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The God, the Prophet, and the Book

The Indian constitution today stands as a document representing a tyranny of ideas unleashed on a civilisation, which for thousands of years has been a playground of ideas and refused to be defined by a single idea, book or a thinker.
As seekers and rational thinkers, let our sole allegiance be to the truth and not to the leaders, spiritual or temporal, howsoever hallowed, neither any schools of thought, political, philosophical or spiritual, nor any books. We will outlast them all…


Sītā and Rāma – The Divine in the Connubial Paradigm

“Great literature rises above the closed semantics of parable. It nuances the themes and forces you to keep pondering. Discursive over-determination is not what sterling literature seeks to establish. The imponderables of life are examined, and truisms are put to test. Literature seeks to loosen up dogmas and hard-boiled notions about roles and set human responses while demonstrating the power and peril of the choices Man makes.”

A Tribute to the ‘Shivbhushan’

Bedekar advocated genuine history writing based on original sources and evidences without propagandistic motives. He said: “Nothing should be written or said by a history researcher without proper documentary evidence”. His oeuvre is an invaluable contribution in emotive history-writing to awaken a people apart from being definitive reference material for corrective re-writing of our history, available to us through his books and speeches which must be translated into English and other languages and mainstreamed.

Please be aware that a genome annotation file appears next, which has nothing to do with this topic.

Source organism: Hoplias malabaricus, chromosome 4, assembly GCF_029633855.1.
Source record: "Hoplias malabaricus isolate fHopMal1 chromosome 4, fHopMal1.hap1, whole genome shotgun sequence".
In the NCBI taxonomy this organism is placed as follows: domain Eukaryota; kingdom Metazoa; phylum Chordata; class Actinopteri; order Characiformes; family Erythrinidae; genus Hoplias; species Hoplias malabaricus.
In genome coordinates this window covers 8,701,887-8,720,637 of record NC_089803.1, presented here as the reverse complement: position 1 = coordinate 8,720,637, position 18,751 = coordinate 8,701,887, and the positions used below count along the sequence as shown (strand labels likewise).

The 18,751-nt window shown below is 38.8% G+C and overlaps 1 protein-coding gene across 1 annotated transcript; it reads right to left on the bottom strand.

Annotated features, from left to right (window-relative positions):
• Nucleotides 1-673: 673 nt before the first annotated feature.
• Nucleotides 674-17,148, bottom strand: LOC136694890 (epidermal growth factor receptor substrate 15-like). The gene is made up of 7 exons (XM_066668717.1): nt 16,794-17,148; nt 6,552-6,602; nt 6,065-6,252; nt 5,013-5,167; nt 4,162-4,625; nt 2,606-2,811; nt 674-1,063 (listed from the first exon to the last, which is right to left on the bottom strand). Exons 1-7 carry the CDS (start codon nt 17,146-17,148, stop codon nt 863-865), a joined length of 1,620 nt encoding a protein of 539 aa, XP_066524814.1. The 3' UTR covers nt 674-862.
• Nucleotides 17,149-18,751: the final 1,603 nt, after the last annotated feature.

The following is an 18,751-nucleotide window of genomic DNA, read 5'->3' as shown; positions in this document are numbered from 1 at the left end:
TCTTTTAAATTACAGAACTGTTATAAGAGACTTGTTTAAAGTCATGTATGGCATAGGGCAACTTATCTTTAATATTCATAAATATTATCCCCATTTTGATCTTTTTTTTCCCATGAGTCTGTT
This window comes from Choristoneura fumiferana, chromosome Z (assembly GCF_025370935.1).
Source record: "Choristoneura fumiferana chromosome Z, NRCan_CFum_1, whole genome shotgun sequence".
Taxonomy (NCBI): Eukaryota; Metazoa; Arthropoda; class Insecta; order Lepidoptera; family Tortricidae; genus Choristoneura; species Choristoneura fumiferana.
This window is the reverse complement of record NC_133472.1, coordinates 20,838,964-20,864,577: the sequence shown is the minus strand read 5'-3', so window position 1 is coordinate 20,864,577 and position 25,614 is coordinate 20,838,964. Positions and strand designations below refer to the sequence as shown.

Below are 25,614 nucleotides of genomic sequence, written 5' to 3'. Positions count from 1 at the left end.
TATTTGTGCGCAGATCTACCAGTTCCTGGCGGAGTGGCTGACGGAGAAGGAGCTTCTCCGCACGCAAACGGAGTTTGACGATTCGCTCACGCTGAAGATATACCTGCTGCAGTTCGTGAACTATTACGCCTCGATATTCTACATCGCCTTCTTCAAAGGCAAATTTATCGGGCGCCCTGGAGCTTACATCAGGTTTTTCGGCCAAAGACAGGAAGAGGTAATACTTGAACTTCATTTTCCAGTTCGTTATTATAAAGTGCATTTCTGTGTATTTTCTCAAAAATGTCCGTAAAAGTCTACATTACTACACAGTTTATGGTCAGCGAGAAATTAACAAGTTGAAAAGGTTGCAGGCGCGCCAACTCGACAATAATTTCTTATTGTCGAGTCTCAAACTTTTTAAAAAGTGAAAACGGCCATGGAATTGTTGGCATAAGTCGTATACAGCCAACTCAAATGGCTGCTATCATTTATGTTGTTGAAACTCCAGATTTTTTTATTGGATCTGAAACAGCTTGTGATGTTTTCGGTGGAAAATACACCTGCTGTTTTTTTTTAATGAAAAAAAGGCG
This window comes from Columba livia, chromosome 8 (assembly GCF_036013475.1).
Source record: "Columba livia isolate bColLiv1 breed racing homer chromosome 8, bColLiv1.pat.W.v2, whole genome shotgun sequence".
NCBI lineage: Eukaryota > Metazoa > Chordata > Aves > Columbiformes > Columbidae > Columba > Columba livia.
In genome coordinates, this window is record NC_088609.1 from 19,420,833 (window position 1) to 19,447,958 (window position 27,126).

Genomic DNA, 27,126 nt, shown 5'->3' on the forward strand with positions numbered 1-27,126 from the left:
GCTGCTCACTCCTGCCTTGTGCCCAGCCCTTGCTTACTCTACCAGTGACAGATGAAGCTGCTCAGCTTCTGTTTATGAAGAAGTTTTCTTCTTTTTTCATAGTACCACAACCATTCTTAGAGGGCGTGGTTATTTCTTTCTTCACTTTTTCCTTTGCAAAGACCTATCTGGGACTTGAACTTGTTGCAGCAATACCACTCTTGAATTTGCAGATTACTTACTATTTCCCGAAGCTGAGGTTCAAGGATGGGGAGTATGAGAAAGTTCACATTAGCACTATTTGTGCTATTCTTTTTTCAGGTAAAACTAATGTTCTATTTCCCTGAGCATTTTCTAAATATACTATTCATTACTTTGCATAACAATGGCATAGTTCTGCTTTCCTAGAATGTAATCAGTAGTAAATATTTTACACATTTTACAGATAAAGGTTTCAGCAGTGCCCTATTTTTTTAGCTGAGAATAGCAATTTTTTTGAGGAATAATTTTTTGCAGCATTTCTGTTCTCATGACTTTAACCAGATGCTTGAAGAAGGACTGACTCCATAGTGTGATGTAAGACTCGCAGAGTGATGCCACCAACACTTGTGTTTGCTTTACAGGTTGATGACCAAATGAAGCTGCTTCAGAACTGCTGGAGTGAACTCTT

The History of Ayōdhyā and the Rāma Janmabhūmī Dispute – IV

Anything that is recorded in Hindu texts already existed in one or more forms of the perceivable vehicles of culture, the spiritual beliefs, realisations, historical occurrences, philosophies, traditions, practices, knowledge. There are ample literary references through which we may ascertain at least the earliest point in antiquity of the tradition of Rāma, more specifically its association with Ayōdhyā.

‘Haldighati’ The Thermopylae Of Rajasthan – II

The talks floundered due to Akbar’s obstinacy on getting Pratap to agree to two conditions that were anathema to that proud bearer of an ancient lineage: to appear personally in the imperial court to pay homage and to accept the proposal of a marital alliance with the Mughals. The Rana wanted to merely retain his right to an independent and dignified existence.

The Question of Women in Combat

Women’s quest should not be to envy and emulate manliness, make men feel guilty about it and try to destroy it, but to cherish it and positively reinforce it. Modern concepts of emasculated men and masculinised women lead to loss of polarity and attraction. It is a dreadful compromise of both genders.